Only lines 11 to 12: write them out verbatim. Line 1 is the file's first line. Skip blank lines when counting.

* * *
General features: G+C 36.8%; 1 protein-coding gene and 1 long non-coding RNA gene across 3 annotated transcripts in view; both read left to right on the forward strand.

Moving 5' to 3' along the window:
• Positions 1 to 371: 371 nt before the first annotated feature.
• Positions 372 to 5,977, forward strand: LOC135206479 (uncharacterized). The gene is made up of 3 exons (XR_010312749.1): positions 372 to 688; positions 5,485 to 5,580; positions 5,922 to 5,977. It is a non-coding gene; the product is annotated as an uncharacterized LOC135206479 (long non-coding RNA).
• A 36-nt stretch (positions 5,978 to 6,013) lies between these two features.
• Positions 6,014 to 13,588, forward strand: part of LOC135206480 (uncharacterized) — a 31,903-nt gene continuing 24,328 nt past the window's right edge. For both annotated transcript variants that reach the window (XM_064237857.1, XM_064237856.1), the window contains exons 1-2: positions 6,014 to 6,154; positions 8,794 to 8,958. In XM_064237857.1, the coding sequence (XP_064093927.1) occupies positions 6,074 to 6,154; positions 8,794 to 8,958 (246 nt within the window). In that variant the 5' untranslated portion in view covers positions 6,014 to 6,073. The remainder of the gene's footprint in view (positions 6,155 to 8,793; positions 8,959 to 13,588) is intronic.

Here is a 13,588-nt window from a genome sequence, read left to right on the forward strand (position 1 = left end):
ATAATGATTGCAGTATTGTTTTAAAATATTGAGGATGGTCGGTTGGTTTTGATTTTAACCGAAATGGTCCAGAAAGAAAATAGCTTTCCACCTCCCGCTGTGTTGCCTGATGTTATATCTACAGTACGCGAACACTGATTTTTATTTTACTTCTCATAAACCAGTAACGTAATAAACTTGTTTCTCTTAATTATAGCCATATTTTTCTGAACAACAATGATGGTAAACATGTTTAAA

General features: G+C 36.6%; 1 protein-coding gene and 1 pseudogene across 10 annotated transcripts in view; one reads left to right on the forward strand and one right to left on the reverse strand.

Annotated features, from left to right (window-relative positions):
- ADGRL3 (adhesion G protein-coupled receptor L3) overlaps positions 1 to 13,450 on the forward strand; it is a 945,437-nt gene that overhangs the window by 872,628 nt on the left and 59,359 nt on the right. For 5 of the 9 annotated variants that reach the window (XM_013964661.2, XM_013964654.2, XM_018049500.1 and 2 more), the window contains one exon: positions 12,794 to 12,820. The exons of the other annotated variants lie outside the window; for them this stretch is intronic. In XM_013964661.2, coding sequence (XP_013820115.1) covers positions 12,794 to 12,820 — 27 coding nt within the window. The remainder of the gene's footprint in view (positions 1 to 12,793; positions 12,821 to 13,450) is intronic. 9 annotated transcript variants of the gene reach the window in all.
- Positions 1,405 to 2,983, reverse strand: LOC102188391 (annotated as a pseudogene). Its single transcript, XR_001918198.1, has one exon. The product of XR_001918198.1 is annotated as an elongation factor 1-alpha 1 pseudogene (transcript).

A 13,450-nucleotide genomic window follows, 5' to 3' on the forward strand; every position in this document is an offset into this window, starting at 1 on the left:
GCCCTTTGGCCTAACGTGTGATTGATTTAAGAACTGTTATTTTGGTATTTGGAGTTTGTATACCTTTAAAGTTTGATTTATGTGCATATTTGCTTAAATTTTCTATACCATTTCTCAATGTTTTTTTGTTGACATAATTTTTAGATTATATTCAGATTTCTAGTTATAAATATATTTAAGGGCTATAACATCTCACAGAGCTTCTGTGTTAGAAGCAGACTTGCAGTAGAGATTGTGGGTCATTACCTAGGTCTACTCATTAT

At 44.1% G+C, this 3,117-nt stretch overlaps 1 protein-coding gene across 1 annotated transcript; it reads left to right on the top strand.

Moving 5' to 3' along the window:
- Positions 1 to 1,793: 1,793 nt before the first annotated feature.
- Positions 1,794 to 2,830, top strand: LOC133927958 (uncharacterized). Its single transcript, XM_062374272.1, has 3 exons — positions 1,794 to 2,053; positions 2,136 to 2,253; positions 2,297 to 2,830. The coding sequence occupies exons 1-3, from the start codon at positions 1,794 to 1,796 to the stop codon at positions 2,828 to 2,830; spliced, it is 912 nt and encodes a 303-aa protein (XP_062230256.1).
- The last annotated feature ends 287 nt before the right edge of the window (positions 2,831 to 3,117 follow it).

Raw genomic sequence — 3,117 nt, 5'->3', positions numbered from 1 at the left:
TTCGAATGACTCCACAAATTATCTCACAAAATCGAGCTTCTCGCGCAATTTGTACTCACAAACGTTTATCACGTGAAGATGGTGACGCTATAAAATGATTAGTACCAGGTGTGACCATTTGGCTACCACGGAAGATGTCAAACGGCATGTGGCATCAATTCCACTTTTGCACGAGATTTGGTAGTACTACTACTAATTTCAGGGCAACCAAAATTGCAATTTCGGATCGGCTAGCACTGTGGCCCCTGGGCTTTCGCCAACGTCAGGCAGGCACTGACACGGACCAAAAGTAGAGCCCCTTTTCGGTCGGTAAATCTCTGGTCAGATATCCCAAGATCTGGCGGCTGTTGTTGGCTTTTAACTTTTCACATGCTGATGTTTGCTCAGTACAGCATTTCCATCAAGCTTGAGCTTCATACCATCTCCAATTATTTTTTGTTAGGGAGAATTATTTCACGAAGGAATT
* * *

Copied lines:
- ADGRL3 (adhesion G protein-coupled receptor L3) overlaps positions 1 to 13,450 on the forward strand; it is a 945,437-nt gene that overhangs the window by 872,628 nt on the left and 59,359 nt on the right. For 5 of the 9 annotated variants that reach the window (XM_013964661.2, XM_013964654.2, XM_018049500.1 and 2 more), the window contains one exon: positions 12,794 to 12,820. The exons of the other annotated variants lie outside the window; for them this stretch is intronic. In XM_013964661.2, coding sequence (XP_013820115.1) covers positions 12,794 to 12,820 — 27 coding nt within the window. The remainder of the gene's footprint in view (positions 1 to 12,793; positions 12,821 to 13,450) is intronic. 9 annotated transcript variants of the gene reach the window in all.
- Positions 1,405 to 2,983, reverse strand: LOC102188391 (annotated as a pseudogene). Its single transcript, XR_001918198.1, has one exon. The product of XR_001918198.1 is annotated as an elongation factor 1-alpha 1 pseudogene (transcript).